Sarah is a former educator as well as an organizer/activist who has worked in fostering and supporting community centered struggles for 10 years. Sarah is from the global and national south and finds inspiration and meaning in fighting alongside the communities they find themself in: queer people of color who are rowdy because they know they deserve more. It is the realization of the abolition freedom dream that keeps them connected and accountable to our collective liberation.
Director, Virtual Freedom School
Ashley is a writer, educational consultant and advocate for radical social studies teaching. She researches how Black history is taught and how Black kids express their civic identities. She teaches and supports out-of-school and summer school learning opportunities across the country, and celebrates her roles as mother, play cousin and mentor to young leaders.
Chair, Board of Directors
Bettina is an educator who teaches, writes, researches, and advocates at the intersection of racism, education, and abolition. She is the author of the book We Want To Do More Than Survive: Abolitionist Teaching and the Pursuit of Educational Freedom.
Martha, Associate Professor in the Department of Educational Theory and Practice at the University of Georgia, has worked for many years with educators and families in diverse multilingual settings, including U. S. Latino/a and immigrant communities, as well as rural and indigenous communities in México. Her focus has been on engaging with families and educators to promote equity in mathematics and science teaching and learning. Recently, she has worked with educators, parents, and children in schools in Turkey serving multilingual families with refugee status.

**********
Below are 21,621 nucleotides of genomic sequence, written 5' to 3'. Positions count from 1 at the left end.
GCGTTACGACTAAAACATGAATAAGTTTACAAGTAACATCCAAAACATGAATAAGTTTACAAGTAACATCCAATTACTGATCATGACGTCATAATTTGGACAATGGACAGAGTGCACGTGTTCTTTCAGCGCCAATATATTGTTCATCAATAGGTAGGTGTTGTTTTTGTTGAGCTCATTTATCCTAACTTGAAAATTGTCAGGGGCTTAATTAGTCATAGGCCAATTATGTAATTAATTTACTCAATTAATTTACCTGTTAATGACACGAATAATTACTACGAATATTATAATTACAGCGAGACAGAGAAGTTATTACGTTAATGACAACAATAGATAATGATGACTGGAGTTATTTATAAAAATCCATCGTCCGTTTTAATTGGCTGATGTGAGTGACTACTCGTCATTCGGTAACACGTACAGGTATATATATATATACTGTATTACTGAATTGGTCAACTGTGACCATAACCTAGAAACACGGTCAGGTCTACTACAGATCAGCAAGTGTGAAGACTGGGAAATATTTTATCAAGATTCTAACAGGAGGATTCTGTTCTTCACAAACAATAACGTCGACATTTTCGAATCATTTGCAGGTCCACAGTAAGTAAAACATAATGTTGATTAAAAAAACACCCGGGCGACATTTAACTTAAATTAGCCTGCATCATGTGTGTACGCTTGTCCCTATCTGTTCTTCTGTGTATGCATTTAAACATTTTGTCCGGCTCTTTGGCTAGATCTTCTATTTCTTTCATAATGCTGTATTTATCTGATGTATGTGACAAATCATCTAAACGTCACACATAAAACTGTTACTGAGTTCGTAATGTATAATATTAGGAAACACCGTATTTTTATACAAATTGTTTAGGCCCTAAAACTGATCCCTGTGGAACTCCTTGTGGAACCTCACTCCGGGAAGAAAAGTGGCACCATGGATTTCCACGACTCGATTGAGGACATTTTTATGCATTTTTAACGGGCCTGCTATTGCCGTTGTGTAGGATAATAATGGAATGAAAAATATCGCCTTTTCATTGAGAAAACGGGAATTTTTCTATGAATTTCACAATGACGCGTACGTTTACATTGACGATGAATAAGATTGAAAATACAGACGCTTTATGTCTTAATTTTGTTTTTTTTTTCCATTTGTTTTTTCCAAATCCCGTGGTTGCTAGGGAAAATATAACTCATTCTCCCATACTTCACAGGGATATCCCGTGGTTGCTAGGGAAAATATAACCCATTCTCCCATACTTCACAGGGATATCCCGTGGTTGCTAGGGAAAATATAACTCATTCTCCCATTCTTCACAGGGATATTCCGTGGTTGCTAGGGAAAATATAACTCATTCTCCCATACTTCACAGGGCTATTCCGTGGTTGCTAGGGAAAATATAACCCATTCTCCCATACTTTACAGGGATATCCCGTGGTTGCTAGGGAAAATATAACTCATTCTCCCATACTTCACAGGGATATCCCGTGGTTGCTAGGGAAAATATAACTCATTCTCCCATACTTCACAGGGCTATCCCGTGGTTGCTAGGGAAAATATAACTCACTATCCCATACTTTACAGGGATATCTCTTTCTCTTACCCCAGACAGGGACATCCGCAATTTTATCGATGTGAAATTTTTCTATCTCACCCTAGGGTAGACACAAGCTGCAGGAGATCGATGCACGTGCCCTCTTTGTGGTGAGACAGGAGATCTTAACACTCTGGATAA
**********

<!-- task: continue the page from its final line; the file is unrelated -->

Farima is a professor of Teacher Education at the University of San Francisco (USF) in California and holds leadership roles in grassroots collectives such as the Teachers 4 Social Justice, the People’s Education Movement and the national Education for Liberation Network. She has over a decade of experience teaching at the elementary level as well as lecturing, supervising and supporting educators locally, nationally and internationally through her roles as a university professor, teacher supervisor, educational consultant and grassroots community organizer.
David is Professor of African-American Studies and Criminology, Law & Justice at the University of Illinois at Chicago (UIC). His work with communities, students, and teachers manifests itself in his involvement with the Peoples Education Movement, a collection of classroom teachers, community members, students and university professors in Chicago, Los Angeles and the San Francisco Bay Area. In addition to his duties and responsibilities as a professor at UIC, he also served as a volunteer social studies teacher at the Greater Lawndale/Little Village School for Social Justice from 2005-2018.